Since the last national election in April 2022, a large number of opposition politicians have switched parties. The left-wing Democratic Coalition (DK – President: former Hungarian Prime Minister Ferenc Gyurcsány, shadow Prime Minister: Klára Dobrev, Gyurcsány’s wife) was the recipients of most of the newcomers. DK seems to take pride in its ability to convince politicians from other opposition parties to join its ranks: at the DK party congress earlier this February, the newcomers were personally welcomed and applauded. The significance of party transfers is that DK openly aspires to become the largest opposition party in Hungary. As a consequences DK is not only willing to accept anyone—even former members of radical Jobbik—to its party, but is also believed to use coercion to force politicians to join its ranks. DK has even been accused of offering extra benefits or if needed, threatening politicians with creating extra competition for those reluctant in the next election unless they join DK. DK denied all accusation and argued that the new members joined the party voluntarily.
The Curious Case of Jobbik Politicians
As the once radical right wing Jobbik party is now in decay many of its former party members flee the sinking ship. Two of the most recent additions to DK are Miklós Révész and Szabolcs Szilágyi, municipal representatives from the city of Miskolc who left Jobbik to join the Democratic Coalition. These lesser-known local representative were not the only ones who decided to leave their old alignments behind. The former Vice President of Jobbik, János Stummer, who had been a Jobbik member since 2009, also decided to radically transform his political orientation when he joined Momentum (arguably Hungary’s most liberal party) in November 2022. János Stummer had even run for the post of Jobbik president before joining Momentum, but lost to Péter Jakab, gaining only 27.8 per cent of the votes. Stummer’s past in Jobbik should certainly put a question mark over his dedication to Momentum’s liberal agenda. The radical shift from right to left alignments present these former Jobbik politicians as rather self-interested,
motivated more by their career prospects then commitment to ideas that they believe have the power to make Hungary a better place.
Such radical ideological transformation also throws into doubt these politicians’ trustworthiness. If they are willing to sign up for a party that represents views the polar opposite of what they used to stand for, how can they be trusted to carry out a political programme?
DK’s Illusion About Old–New Faces
DK’s appetite for the established politicians of smaller and less successful opposition parties can be explained by the party’s inability to attract new people. While DK claims that since the last elections in April 2022 it has gained 900 new members and the ´reshuffled´ politicians are in the minority, this minority is the most visible one. In fact, no brand new faces have joined DK’s higher ranks lately. The lack of fresh blood was one of the problem of DK’s other recent projects, too. While the idea to set up a shadow cabinet was a novel one in Hungary, the people who made it into the cabinet are all seasoned political veterans, if not as successful as experienced. Had DK explained its 2022 electoral loss with the party’s unpopularity instead of blaming it on structural barriers, DK could have realised the importance of showing new, not yet discredited faces to voters. The power of new faces should not be underestimated as both LMP (Hungary’s Green Party) and Momentum could claim considerable successes in their early years as voters wanted to give newcomers a chance to poove themselves. DK seems not to understand the importance of fresh blood.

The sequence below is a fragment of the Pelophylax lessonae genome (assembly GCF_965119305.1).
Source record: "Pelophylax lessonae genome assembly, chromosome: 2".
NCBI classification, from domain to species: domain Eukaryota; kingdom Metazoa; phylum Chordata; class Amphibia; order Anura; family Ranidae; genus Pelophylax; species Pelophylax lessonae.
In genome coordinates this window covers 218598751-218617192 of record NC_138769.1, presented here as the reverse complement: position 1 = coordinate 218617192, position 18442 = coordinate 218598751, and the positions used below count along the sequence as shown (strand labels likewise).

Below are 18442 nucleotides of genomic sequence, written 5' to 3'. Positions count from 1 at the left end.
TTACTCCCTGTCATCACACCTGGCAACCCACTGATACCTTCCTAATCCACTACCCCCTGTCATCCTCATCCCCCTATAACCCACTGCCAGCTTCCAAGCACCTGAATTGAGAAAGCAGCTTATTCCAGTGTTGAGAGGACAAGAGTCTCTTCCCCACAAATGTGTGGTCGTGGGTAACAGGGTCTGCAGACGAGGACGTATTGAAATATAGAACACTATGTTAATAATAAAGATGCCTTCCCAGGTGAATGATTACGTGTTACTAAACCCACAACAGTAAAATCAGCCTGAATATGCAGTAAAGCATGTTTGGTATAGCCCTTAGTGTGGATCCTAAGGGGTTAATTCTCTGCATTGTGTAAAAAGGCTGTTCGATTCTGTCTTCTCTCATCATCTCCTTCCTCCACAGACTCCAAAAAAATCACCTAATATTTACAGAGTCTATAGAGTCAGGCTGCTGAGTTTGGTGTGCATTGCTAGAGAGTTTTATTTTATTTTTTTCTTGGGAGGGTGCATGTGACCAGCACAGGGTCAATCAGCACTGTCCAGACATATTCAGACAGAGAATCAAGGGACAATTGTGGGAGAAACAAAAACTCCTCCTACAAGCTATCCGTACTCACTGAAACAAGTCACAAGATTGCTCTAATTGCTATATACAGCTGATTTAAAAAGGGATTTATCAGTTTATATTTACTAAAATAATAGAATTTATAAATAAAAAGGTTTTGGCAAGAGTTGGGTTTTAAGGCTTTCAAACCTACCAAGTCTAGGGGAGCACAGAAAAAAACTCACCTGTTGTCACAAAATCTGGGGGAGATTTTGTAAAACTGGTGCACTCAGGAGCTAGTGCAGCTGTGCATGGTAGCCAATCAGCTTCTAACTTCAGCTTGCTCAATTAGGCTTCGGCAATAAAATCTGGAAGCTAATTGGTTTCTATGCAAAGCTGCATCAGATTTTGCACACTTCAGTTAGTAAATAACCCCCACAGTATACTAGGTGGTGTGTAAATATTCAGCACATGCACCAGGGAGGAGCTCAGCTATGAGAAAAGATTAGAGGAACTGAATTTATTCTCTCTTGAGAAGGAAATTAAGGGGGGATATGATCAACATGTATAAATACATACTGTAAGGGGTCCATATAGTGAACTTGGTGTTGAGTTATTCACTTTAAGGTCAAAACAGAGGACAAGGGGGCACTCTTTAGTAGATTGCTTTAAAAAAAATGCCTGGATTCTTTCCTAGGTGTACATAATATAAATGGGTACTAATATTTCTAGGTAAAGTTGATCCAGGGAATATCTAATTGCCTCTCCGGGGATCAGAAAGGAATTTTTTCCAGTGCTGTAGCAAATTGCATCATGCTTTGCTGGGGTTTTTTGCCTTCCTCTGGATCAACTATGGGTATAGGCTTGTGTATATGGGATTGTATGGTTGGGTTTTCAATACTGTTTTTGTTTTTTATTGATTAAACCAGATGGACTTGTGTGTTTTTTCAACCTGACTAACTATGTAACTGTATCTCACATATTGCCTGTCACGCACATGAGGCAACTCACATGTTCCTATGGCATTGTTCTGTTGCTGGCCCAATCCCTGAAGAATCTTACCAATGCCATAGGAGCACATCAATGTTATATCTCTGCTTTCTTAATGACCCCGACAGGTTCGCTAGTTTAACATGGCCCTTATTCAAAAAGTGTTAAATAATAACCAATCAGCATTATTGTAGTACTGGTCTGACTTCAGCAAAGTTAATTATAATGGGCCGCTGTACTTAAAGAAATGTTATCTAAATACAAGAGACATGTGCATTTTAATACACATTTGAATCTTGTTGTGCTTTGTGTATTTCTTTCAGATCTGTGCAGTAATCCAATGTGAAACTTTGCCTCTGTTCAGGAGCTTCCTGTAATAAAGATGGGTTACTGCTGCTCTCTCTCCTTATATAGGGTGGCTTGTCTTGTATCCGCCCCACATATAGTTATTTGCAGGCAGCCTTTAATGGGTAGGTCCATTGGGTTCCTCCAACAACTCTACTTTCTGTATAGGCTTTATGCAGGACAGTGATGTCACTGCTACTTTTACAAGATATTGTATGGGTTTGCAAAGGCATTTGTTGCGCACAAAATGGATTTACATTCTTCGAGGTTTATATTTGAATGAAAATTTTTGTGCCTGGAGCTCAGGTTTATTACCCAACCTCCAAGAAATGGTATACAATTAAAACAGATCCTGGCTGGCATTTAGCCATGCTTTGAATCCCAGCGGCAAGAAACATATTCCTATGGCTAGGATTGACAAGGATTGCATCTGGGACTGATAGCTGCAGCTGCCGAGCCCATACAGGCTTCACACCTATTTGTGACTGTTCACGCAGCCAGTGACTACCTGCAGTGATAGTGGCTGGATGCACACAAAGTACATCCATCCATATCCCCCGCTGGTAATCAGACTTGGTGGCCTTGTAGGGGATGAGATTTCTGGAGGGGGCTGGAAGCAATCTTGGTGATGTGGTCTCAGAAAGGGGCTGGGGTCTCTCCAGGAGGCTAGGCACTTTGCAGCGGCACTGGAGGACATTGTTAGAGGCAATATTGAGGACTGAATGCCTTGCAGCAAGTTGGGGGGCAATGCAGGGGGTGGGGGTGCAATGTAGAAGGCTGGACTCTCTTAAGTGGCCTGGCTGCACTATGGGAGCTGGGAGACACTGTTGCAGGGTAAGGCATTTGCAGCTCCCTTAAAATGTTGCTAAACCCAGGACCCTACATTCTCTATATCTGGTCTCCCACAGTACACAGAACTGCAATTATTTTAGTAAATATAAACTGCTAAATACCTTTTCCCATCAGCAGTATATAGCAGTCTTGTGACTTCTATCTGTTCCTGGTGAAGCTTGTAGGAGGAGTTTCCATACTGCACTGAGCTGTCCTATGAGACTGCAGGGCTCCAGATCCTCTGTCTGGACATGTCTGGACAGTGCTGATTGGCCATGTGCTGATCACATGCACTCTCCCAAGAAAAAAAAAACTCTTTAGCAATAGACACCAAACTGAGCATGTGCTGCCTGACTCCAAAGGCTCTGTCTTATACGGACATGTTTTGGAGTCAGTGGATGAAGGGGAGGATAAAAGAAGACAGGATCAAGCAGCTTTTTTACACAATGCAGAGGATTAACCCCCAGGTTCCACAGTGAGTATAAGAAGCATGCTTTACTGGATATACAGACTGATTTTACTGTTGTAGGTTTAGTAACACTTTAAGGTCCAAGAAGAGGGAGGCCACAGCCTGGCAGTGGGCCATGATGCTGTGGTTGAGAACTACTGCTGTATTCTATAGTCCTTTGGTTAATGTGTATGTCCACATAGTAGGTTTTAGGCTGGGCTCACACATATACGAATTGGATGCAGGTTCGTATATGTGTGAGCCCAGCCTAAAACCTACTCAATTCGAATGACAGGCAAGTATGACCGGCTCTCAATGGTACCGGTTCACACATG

The party is still headed by one of the most scandal-torn Hungarian politicians, Ferenc Gyurcsány, who was forced to resign as prime minister well over a decade ago.
DK’s rigid fixation on old, established politicians (irrespective of their past party membership) reinforces its inability to attract untarnished figures, thereby conserving the party’s strong rejection by a significant part of the electorate.
Here is an approximate list of politicians who transferred to DK since April 2022:
- Ádám Sermer: Hungarian Liberal Party
- Alexandra Bodrozsán (Kecskemét): Momentum
- Béla Juhász (Sződliget): Momentum
- Dániel Székely: Momentum
- Tibor Déri: Momentum
- György Buzinkay: Momentum
- Olivio Kocsis-Cake: Párbeszéd
- Éva Erdősi: Párbeszéd
- Balázs Szűcs: Párbeszéd
- István Kenéz: Párbeszéd
- Attila Horváth: MSZP
- József Kopcsándi (Szombathely): MSZP
- Szabolcs Szilágyi (Miskolc): Jobbik
- Miklós Révész (Miskolc): Jobbik
While most politicians chose DK, Momentum also gained some new members:
- László Miskolczi (Szolnok): DK
- János Stummer: Jobbik
- Attila Pálmai: Magyar Kétfarkú Kutya Párt (Two-Tailed Dog Party)